June 22, 2021

I, Science

The science magazine of Imperial College

This article is taken from the Spring 2012 issue of I, Science.

Jo Poole asks whether humans really can be repaired like machines.

It is true that however well we look after our health, from diet and exercise to vaccination, all organisms are subject to progressive changes. These arise via both extrinsic devices such as radiation and toxic chemicals, and intrinsic factors like the chemical stability of component molecules and the organisms themselves. Frankly, we are designed to die; it ensures that the best genes survive and controls competition for food and resources.

In otherwise healthy individuals, the final common road to dying is organ failure. Like machine parts they wear out, losing their youthful ability to repair. Then there are the more acute organ changes that precipitate death, such as trauma. In end-stage illness the only curative measure is transplant.

Mentioned in texts over 2000 years ago, transplants are surprisingly ancient. However, the first successful transplant was a cornea in 1905. The next – kidneys between identical twins – was fifty years later. The issue of rejection was first addressed in the 1940s and sufficient immuno-suppressants discovered in the 1970s. In the intervening years hundreds of transplants were carried out, but all perished in the post-transplant days and months.

The first successful heart-lung transplant was in 1981 and the field has grown exponentially since, including the live birth of a baby from a transplanted ovary in 2008 and a full face transplant in 2010. However, donor-transplants will never be suitable as large-scale therapy: donors are too few and the complications of immuno-suppression severe.

As Leland Kaiser predicted in 1992, “a future form of medicine that will interrupt chronic disease and repair or replace failing organ systems” is now coming to pass. Regenerative medicine based on stem cell research and tissue engineering is essentially building new body parts from scratch. Since the new parts have been genetically tailored to match the recipient, problems with rejection will be minimal. This technology is already being used in clinic.

Normal skin and tissue consists of cells embedded in a network of different fibres and chemicals including growth factors and signalling molecules. One such molecule is heparan sulphate, which has been used to help seal defects that cause herniation and promote regeneration of muscle chunks lost through trauma. The simple addition of heparan sulphate over wounds dramatically improves healing.

If cells are the various musicians in an orchestra, the extracellular matrix (ECM) is a bevy of conductors organising them into glorious symphonies. For many years research has focussed on stem cells when the real magic lies in the matrix between.

Since discovering the power of this matrix, tissue engineering has exploded. In one case, a donor windpipe was cleansed of cells leaving the scaffold matrix behind, which was then seeded with stem cells from a young boy. The cells adhered and differentiated into tracheal tissue, and the whole complex was transplanted into the boy where subsequent biopsies demonstrated new blood vessels had entered and nourished the transplant. No rejection took place since ECM contains no immune markers. Further to this, pig bladder matrices seeded with stem cells have been successfully used in moulds to produce artificial bladders subsequently used in humans.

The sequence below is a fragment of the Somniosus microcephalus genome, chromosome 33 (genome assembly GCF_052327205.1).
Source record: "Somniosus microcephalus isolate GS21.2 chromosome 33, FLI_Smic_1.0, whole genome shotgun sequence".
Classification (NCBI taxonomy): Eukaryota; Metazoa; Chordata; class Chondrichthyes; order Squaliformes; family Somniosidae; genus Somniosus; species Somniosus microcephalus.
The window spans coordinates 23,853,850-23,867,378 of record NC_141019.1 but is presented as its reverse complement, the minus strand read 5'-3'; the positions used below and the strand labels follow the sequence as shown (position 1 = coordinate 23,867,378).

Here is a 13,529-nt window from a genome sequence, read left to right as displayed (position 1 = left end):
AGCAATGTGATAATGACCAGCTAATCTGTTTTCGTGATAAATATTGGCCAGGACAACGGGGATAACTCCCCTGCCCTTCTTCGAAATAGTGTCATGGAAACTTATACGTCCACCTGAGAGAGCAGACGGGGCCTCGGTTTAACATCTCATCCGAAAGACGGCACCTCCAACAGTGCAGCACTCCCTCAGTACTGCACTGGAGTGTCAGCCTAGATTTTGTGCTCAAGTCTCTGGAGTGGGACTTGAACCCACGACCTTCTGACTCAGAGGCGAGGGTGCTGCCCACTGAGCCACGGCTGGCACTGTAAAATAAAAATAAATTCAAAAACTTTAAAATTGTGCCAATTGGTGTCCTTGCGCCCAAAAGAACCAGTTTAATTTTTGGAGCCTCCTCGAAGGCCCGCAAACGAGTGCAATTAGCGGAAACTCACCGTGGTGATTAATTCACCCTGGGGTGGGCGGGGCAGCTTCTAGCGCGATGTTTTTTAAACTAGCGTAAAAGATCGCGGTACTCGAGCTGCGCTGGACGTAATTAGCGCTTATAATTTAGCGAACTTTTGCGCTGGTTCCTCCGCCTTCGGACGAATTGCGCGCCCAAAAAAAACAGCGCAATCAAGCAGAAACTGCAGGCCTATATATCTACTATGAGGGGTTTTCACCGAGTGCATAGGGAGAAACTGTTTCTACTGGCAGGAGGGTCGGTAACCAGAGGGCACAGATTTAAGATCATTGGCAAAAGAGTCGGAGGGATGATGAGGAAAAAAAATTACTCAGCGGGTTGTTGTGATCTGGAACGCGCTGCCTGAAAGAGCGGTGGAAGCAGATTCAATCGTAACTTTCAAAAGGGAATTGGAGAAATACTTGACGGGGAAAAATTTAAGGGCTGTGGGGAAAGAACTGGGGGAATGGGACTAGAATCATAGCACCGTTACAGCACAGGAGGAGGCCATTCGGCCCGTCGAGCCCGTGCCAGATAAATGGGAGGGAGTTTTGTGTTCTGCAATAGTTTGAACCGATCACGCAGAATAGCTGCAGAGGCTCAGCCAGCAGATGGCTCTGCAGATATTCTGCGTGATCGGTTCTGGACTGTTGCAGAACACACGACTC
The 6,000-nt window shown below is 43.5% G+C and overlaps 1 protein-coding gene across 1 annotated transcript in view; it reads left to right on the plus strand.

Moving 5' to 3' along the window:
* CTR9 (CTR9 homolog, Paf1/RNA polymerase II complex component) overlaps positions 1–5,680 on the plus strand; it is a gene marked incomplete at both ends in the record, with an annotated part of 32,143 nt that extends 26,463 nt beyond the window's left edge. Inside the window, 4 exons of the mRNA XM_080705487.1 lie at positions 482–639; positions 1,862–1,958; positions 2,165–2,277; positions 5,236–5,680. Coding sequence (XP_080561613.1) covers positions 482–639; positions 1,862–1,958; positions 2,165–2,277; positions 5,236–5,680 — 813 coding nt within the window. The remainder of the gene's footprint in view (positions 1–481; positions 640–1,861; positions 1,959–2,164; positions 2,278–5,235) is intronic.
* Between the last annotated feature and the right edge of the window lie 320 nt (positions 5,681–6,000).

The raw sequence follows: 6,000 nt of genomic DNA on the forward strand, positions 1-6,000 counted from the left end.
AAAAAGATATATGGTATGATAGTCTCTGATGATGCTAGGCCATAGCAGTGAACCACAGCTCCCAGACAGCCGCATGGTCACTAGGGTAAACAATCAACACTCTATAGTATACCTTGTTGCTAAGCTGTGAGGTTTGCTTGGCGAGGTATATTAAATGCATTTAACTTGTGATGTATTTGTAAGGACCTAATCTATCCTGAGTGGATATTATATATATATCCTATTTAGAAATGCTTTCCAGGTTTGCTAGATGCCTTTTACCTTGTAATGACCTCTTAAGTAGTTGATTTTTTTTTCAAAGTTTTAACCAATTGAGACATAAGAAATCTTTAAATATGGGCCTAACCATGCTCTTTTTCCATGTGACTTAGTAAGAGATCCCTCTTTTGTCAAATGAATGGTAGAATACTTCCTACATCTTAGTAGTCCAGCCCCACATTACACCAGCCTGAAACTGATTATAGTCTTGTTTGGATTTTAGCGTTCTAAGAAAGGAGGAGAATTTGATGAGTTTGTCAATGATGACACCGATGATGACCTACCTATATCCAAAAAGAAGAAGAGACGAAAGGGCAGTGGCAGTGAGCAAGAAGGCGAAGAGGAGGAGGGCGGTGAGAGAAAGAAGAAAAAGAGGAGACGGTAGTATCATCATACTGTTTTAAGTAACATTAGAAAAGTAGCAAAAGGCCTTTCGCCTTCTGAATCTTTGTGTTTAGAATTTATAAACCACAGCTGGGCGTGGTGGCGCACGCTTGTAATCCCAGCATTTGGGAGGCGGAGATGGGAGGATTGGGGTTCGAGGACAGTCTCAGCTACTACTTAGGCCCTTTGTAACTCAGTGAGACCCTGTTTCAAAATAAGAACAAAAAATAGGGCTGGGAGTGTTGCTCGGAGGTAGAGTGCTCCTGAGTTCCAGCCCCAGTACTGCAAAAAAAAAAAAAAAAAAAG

Some of the most exciting prospects in organ replacement are burgeoning alongside the advent of 3D printing; ECM and different cell types can be loaded into cartridges and printed onto any mould. Beating rodent hearts have been produced this way and while the technology is new it holds tangible potential.

However, medicine is perhaps the most ethically controversial fields of science because its remit includes life, death and everything in between. It would be fantastic to hand a twenty-year-old stab victim new lungs, or give a young woman with polycystic ovaries a new chance at conception. But would we give a ninety year old with heart failure a new heart? They’ve paid their taxes. A further ninety years of incontinence would be untenable, so we could replace their bladder. Aching joints could be renewed. Hair transplants would erase grey hairs, collagen erase wrinkles, we could replace any organ that harboured cancer.

But no matter what level of medical proficiency society reaches, we simply cannot regrow the brain. It is not a mechanical tissue; its function relies solely on the connections made, wired up in response to real-time events. The brain could be compared to the London Underground, with stations as brain cells and lines as signals. To get from Wimbledon to Earl’s Court, one must pick a station on the District line. If Wimbledon were destroyed and rebuilt, it would be useless without being plugged back in to this line. You could plug it into the Central line but that would confuse everyone, and in a brain of this age, the rest of the Underground is unwilling to cooperate.

Unfortunately for us, in the brain analogy, Wimbledon is connected to a few thousand different lines and by the time we’ve rebuilt that, Earl’s Court would disappear. If you consider how much disruption line closures have on the Underground, you should have some understanding of what happens to neural circuits in the aging brain. Thus we may well be able to extend life, but at what expense? Will we simply be making human dolls, beautiful mannequins with fading memories and reduced interaction and awareness? And if doctors can’t write “natural causes” on death certificates, what will they have to write instead – euthanasia?

Image: flickr | Cea.